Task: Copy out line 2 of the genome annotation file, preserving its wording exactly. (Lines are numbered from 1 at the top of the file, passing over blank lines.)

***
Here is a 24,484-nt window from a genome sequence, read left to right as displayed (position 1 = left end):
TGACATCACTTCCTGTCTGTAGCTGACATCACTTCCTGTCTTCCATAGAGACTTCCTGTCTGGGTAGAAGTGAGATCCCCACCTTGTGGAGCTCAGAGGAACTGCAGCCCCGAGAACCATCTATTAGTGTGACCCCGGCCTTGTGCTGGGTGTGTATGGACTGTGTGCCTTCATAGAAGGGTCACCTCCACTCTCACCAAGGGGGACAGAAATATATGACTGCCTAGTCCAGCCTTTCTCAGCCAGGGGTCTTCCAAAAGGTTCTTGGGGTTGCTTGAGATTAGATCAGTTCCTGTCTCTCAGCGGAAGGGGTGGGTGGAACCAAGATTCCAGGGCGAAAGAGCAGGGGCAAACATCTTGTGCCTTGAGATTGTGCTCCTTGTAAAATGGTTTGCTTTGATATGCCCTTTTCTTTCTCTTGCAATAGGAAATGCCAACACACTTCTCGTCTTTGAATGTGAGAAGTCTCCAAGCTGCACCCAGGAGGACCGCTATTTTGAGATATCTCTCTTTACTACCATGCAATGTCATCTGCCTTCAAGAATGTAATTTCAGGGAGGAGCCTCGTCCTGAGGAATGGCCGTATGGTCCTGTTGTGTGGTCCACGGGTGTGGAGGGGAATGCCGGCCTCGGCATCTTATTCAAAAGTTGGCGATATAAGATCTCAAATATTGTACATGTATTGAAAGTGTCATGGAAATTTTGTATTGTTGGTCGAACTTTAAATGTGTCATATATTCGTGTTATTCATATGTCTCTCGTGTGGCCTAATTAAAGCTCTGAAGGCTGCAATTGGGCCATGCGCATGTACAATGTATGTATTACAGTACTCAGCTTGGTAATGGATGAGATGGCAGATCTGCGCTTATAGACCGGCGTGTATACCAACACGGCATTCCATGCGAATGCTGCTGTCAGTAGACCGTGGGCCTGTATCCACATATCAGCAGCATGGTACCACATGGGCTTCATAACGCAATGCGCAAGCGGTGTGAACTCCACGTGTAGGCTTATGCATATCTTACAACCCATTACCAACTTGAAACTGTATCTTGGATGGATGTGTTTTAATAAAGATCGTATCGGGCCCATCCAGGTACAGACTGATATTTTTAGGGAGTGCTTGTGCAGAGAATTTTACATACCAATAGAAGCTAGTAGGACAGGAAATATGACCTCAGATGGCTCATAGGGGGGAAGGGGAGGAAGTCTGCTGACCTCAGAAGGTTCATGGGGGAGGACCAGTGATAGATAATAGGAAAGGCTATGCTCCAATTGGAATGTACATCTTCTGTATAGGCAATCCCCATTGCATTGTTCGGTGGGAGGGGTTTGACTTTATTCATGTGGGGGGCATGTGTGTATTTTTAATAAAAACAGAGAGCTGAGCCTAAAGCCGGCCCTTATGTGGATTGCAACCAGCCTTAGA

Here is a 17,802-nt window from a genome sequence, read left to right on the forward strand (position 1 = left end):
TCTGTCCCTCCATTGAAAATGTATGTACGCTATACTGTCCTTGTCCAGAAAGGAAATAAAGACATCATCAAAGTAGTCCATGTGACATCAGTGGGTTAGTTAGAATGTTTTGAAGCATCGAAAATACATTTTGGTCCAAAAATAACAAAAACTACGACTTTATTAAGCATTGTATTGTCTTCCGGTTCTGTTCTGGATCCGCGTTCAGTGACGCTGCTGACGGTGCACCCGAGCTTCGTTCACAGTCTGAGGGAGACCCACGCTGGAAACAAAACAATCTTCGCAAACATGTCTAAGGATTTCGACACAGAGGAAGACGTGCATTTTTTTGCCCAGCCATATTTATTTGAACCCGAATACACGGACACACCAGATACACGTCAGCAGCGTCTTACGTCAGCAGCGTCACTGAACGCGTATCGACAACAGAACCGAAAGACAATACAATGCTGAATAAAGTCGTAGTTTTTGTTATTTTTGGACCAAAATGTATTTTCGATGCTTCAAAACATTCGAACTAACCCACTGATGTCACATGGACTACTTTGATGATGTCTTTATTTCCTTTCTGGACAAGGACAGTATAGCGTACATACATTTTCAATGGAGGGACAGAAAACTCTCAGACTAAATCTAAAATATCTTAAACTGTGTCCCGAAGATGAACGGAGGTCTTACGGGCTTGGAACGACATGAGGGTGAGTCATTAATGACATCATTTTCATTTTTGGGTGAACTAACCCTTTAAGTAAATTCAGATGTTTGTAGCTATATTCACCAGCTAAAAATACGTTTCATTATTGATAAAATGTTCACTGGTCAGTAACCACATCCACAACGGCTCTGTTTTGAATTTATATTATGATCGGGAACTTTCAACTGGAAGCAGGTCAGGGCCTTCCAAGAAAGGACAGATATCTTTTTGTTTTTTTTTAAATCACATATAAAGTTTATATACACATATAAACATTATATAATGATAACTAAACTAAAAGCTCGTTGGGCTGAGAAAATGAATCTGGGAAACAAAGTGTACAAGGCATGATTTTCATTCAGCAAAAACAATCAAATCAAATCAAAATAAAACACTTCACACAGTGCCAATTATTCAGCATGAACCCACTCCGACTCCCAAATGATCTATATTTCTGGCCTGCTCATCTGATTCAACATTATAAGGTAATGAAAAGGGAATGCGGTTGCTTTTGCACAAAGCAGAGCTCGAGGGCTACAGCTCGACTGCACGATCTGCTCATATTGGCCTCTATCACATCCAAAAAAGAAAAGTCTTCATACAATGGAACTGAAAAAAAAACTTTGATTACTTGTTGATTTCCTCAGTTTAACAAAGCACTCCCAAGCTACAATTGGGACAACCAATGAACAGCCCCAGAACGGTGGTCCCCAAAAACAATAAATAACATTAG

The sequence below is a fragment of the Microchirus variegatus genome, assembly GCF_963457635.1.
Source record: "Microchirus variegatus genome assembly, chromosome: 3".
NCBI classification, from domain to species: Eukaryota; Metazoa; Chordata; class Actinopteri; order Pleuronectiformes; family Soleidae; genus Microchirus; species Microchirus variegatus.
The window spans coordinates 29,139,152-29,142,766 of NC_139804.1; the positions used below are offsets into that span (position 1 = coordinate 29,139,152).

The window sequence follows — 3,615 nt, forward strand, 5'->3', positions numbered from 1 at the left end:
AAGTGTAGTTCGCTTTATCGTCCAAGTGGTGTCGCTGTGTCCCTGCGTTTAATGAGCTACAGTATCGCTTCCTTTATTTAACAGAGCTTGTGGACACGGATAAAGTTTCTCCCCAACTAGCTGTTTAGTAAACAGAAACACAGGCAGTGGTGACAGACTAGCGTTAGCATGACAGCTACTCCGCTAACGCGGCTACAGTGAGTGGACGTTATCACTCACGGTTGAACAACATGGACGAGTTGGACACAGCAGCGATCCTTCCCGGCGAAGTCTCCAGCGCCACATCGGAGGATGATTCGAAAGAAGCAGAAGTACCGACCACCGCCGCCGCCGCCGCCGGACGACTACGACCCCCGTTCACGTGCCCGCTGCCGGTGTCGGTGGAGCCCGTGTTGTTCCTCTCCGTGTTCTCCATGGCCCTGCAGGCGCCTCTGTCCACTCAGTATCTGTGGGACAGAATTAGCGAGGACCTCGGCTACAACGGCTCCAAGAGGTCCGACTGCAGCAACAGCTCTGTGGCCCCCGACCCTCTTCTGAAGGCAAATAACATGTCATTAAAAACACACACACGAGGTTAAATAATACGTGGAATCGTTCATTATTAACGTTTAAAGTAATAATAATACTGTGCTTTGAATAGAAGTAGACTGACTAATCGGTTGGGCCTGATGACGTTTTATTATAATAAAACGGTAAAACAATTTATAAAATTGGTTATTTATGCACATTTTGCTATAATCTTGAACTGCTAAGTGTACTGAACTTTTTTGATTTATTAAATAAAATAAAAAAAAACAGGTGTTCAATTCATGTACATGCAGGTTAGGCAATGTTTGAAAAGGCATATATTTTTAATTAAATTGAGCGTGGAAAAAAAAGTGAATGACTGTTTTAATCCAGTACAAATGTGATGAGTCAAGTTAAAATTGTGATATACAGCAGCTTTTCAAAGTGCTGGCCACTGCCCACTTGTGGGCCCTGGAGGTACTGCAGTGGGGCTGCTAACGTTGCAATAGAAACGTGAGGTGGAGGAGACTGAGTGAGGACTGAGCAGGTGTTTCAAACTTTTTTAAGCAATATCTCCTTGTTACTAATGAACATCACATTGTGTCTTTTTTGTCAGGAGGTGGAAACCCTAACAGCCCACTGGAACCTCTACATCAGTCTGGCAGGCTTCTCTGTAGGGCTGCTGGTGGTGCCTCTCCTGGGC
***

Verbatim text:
TGACATCACTTCCTGTCTGTAGCTGACATCACTTCCTGTCTTCCATAGAGACTTCCTGTCTGGGTAGAAGTGAGATCCCCACCTTGTGGAGCTCAGAGGAACTGCAGCCCCGAGAACCATCTATTAGTGTGACCCCGGCCTTGTGCTGGGTGTGTATGGACTGTGTGCCTTCATAGAAGGGTCACCTCCACTCTCACCAAGGGGGACAGAAATATATGACTGCCTAGTCCAGCCTTTCTCAGCCAGGGGTCTTCCAAAAGGTTCTTGGGGTTGCTTGAGATTAGATCAGTTCCTGTCTCTCAGCGGAAGGGGTGGGTGGAACCAAGATTCCAGGGCGAAAGAGCAGGGGCAAACATCTTGTGCCTTGAGATTGTGCTCCTTGTAAAATGGTTTGCTTTGATATGCCCTTTTCTTTCTCTTGCAATAGGAAATGCCAACACACTTCTCGTCTTTGAATGTGAGAAGTCTCCAAGCTGCACCCAGGAGGACCGCTATTTTGAGATATCTCTCTTTACTACCATGCAATGTCATCTGCCTTCAAGAATGTAATTTCAGGGAGGAGCCTCGTCCTGAGGAATGGCCGTATGGTCCTGTTGTGTGGTCCACGGGTGTGGAGGGGAATGCCGGCCTCGGCATCTTATTCAAAAGTTGGCGATATAAGATCTCAAATATTGTACATGTATTGAAAGTGTCATGGAAATTTTGTATTGTTGGTCGAACTTTAAATGTGTCATATATTCGTGTTATTCATATGTCTCTCGTGTGGCCTAATTAAAGCTCTGAAGGCTGCAATTGGGCCATGCGCATGTACAATGTATGTATTACAGTACTCAGCTTGGTAATGGATGAGATGGCAGATCTGCGCTTATAGACCGGCGTGTATACCAACACGGCATTCCATGCGAATGCTGCTGTCAGTAGACCGTGGGCCTGTATCCACATATCAGCAGCATGGTACCACATGGGCTTCATAACGCAATGCGCAAGCGGTGTGAACTCCACGTGTAGGCTTATGCATATCTTACAACCCATTACCAACTTGAAACTGTATCTTGGATGGATGTGTTTTAATAAAGATCGTATCGGGCCCATCCAGGTACAGACTGATATTTTTAGGGAGTGCTTGTGCAGAGAATTTTACATACCAATAGAAGCTAGTAGGACAGGAAATATGACCTCAGATGGCTCATAGGGGGGAAGGGGAGGAAGTCTGCTGACCTCAGAAGGTTCATGGGGGAGGACCAGTGATAGATAATAGGAAAGGCTATGCTCCAATTGGAATGTACATCTTCTGTATAGGCAATCCCCATTGCATTGTTCGGTGGGAGGGGTTTGACTTTATTCATGTGGGGGGCATGTGTGTATTTTTAATAAAAACAGAGAGCTGAGCCTAAAGCCGGCCCTTATGTGGATTGCAACCAGCCTTAGA